via netteandme.blogspot.com
Actually, it looks like their pants are already giving them wedgies.

Even after America thumped the Axis Powers, Minneapolis still saw itself labeled in 1946 as "the capital of antisemitism in the United States." Eventually, they got their shit together, presumably when they realized that wasn't the best motto for a city.

5
London Was Shaped By Death, Horror, Drunkenness

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London is one of the major cultural hubs of Europe, the world, and all of time and space if Doctor Who is to believed (why would an ancient alien have a British accent otherwise?). It seems like everything in the city is an internationally recognizable symbol of class and sophistication, from London Bridge to Big Ben to the freaking metro system.

via art.tfl.gov.uk
And when British people publicly urinate, their piss opens portals to Mary Poppins dimensions.

The Disturbing History:

Everything we just mentioned was originally shaped by fucked-up situations.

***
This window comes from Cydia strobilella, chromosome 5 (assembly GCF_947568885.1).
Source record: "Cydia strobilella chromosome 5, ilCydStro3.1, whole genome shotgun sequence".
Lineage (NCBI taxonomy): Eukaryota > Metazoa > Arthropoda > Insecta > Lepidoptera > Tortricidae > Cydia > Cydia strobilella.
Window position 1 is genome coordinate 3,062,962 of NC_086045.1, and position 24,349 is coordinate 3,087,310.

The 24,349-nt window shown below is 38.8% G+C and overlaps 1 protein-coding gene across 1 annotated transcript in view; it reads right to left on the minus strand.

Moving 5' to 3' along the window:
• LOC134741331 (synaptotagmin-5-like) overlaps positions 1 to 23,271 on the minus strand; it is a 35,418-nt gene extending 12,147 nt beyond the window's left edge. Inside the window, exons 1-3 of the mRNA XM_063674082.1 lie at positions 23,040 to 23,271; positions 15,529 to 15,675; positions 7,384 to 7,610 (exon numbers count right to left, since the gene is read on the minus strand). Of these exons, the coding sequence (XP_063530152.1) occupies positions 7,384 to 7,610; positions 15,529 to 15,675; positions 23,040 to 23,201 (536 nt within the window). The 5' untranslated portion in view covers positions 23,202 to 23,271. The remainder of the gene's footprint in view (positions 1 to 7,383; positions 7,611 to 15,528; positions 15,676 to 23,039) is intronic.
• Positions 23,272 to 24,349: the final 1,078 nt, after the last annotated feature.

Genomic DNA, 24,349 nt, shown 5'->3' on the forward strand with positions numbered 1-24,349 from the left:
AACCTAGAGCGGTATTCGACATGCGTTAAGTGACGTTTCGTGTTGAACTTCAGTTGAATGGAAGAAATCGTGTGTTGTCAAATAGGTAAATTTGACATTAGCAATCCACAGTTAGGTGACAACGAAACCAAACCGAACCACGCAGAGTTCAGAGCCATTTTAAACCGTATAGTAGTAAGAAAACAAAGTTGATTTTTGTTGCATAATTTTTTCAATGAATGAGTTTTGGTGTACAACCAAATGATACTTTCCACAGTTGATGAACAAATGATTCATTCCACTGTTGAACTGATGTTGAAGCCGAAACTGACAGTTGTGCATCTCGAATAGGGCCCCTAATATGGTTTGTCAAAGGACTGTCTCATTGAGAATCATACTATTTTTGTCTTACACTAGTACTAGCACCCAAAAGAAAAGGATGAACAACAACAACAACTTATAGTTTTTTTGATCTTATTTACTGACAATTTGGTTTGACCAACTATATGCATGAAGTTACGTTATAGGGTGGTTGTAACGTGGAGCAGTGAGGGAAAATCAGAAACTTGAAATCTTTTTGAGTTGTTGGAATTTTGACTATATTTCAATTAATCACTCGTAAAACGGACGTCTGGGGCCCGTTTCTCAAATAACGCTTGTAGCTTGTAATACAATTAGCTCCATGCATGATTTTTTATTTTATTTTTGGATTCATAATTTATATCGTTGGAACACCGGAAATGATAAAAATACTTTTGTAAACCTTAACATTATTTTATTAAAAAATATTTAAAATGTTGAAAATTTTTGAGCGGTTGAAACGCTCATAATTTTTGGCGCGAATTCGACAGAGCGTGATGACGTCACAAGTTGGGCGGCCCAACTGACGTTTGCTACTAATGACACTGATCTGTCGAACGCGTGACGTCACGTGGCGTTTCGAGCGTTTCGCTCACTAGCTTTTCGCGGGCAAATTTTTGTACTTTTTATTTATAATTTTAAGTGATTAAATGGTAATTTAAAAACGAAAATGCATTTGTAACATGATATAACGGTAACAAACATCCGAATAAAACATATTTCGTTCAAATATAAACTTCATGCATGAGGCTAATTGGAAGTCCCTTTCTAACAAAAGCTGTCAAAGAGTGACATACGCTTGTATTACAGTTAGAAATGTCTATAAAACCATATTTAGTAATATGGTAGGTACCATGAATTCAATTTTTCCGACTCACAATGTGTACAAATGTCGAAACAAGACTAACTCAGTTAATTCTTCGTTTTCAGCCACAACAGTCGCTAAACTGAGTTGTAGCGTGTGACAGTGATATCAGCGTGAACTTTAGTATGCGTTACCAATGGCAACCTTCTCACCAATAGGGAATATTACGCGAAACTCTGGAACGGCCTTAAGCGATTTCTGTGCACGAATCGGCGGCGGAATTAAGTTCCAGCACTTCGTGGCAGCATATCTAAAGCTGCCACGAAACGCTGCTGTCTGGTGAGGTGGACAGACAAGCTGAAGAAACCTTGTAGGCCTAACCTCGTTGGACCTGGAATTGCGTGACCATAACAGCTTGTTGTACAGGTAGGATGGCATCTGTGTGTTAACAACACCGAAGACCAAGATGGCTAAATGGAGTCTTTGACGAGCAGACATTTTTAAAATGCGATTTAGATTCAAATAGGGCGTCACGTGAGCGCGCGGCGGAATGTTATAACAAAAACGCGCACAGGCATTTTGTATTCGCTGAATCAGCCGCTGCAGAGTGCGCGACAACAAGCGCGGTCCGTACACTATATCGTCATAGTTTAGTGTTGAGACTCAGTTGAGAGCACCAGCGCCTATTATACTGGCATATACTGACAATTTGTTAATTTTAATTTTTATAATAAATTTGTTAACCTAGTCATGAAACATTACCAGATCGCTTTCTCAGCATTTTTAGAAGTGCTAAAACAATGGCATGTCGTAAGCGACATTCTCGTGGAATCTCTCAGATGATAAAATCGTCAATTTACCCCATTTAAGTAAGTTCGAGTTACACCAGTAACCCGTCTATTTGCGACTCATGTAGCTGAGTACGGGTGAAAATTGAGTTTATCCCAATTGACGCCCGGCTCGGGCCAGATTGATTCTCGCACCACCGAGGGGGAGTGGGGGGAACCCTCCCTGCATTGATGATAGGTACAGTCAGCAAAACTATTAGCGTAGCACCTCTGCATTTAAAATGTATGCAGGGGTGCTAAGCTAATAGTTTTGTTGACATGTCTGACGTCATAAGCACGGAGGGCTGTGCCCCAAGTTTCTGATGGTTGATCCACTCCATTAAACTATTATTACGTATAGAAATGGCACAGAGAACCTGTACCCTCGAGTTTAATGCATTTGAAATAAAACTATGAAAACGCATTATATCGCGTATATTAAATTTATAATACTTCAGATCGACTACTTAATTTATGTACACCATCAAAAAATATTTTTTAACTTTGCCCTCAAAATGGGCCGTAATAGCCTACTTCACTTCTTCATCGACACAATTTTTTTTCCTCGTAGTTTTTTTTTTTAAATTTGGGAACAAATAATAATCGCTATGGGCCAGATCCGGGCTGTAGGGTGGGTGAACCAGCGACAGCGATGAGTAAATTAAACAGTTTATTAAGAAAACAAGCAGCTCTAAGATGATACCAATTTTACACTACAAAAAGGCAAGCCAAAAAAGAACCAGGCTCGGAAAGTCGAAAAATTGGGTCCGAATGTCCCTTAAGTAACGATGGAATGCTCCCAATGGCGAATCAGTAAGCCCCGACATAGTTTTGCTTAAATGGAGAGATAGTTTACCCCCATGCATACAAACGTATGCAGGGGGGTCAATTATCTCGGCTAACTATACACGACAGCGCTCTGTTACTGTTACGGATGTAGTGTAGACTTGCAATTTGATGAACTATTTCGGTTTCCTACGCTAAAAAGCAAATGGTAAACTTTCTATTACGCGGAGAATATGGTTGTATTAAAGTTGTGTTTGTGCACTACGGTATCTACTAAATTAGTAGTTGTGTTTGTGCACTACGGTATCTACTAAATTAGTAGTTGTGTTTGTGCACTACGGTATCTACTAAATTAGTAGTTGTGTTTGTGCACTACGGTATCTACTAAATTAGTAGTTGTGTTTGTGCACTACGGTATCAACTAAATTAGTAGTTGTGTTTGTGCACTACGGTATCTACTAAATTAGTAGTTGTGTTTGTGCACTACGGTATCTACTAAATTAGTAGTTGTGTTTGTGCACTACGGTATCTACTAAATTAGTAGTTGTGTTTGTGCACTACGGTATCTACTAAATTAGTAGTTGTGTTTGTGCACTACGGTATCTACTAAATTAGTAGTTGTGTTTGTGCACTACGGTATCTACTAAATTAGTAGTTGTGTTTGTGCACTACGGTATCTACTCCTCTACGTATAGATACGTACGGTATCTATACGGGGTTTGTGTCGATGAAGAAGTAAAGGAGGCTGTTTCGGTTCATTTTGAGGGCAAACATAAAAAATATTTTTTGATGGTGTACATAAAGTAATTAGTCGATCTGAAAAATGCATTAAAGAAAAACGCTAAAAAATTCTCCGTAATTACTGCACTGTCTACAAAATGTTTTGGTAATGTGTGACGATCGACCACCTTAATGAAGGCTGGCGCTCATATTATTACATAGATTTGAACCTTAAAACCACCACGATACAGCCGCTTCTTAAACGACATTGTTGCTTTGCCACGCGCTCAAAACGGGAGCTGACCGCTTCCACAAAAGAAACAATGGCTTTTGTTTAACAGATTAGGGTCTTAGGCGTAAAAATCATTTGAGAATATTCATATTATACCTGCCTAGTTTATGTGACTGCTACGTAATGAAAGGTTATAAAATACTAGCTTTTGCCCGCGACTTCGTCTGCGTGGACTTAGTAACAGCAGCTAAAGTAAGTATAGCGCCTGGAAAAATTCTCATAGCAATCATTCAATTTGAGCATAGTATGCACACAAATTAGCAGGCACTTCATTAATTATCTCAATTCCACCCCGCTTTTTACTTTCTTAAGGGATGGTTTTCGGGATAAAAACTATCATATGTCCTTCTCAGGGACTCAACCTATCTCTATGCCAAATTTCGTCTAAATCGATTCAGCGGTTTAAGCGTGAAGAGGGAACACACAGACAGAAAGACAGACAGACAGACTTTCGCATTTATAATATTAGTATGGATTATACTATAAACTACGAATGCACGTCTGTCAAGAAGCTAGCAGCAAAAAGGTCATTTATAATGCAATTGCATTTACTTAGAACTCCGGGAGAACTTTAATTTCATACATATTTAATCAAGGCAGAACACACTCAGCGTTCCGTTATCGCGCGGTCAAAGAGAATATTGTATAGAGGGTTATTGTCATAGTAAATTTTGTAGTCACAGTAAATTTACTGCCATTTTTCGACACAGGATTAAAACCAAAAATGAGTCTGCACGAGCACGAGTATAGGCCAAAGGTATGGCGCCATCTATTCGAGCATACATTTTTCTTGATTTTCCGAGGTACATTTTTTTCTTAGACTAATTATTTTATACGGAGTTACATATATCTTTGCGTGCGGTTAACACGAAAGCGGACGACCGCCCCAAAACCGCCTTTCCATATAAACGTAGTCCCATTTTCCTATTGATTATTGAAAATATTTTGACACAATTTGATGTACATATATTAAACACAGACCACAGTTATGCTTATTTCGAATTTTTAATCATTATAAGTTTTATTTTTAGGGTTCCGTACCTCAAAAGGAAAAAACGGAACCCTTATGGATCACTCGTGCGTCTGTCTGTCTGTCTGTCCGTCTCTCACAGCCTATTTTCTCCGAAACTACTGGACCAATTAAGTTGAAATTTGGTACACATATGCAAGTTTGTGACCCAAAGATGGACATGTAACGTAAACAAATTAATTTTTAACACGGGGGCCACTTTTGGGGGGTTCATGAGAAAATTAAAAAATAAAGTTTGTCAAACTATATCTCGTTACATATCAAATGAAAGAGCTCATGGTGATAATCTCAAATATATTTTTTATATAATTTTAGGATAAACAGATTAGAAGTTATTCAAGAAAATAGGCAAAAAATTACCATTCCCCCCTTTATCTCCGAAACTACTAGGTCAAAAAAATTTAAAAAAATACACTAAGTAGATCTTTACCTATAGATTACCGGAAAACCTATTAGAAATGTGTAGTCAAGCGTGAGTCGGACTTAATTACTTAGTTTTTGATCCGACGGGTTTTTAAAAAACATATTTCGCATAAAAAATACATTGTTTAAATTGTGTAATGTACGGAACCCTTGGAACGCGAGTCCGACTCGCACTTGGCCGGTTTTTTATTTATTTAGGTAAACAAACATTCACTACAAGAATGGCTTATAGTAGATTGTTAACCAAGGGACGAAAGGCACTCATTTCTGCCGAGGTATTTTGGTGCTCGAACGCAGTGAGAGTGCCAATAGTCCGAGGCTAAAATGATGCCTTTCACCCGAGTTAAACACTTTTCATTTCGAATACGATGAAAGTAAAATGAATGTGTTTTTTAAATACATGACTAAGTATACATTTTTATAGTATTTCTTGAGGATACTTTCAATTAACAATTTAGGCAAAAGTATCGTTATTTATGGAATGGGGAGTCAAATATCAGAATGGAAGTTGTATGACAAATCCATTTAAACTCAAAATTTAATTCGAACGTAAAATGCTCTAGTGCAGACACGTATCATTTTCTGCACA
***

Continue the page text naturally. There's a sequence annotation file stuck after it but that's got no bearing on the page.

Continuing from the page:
It's hard to know where to start, so let's be a little touristy for a bit and take a ride on the London Underground. As we head out on the Piccadilly line east to South Kensington, the train takes a bit of a turn before getting back onto straighter track -- because otherwise, we'd crash into an ancient pile of corpses. When the London Underground's builders reached Hyde Park, they discovered a present the plague had left them a few centuries prior: a mass grave densely filled with interlocking skeletons, like the world's worst game of Tetris. It was packed so tightly that it was borderline impossible to drill into. They're still bumping into piles of corpses today.

Lion TV
The proposal to build the rails out of bones to save on materials was sadly turned down.

Moving along, we'll hop off the train at Big Ben. Most people know it by the big-ass clock tower, but it's connected to the Palace of Westminster, home of Britain's parliament ... which is notoriously more like a frat party than a functional system of government. The buildings themselves reflect that: Inside an area connecting Big Ben and the House of Commons is a section previously known as the Prison Room, where Ministers of Parliament were thrown when they were too rowdy even for Parliament. Think of it as a drunk tank for lawmakers. Others were locked in there for crimes like refusing to swear allegiance to the Queen or thinking that women should vote.

Those people got off lucky, though. A few centuries earlier, traitors to the crown were taken to London Bridge. Like this:

via hankwhittemore.wordpress.com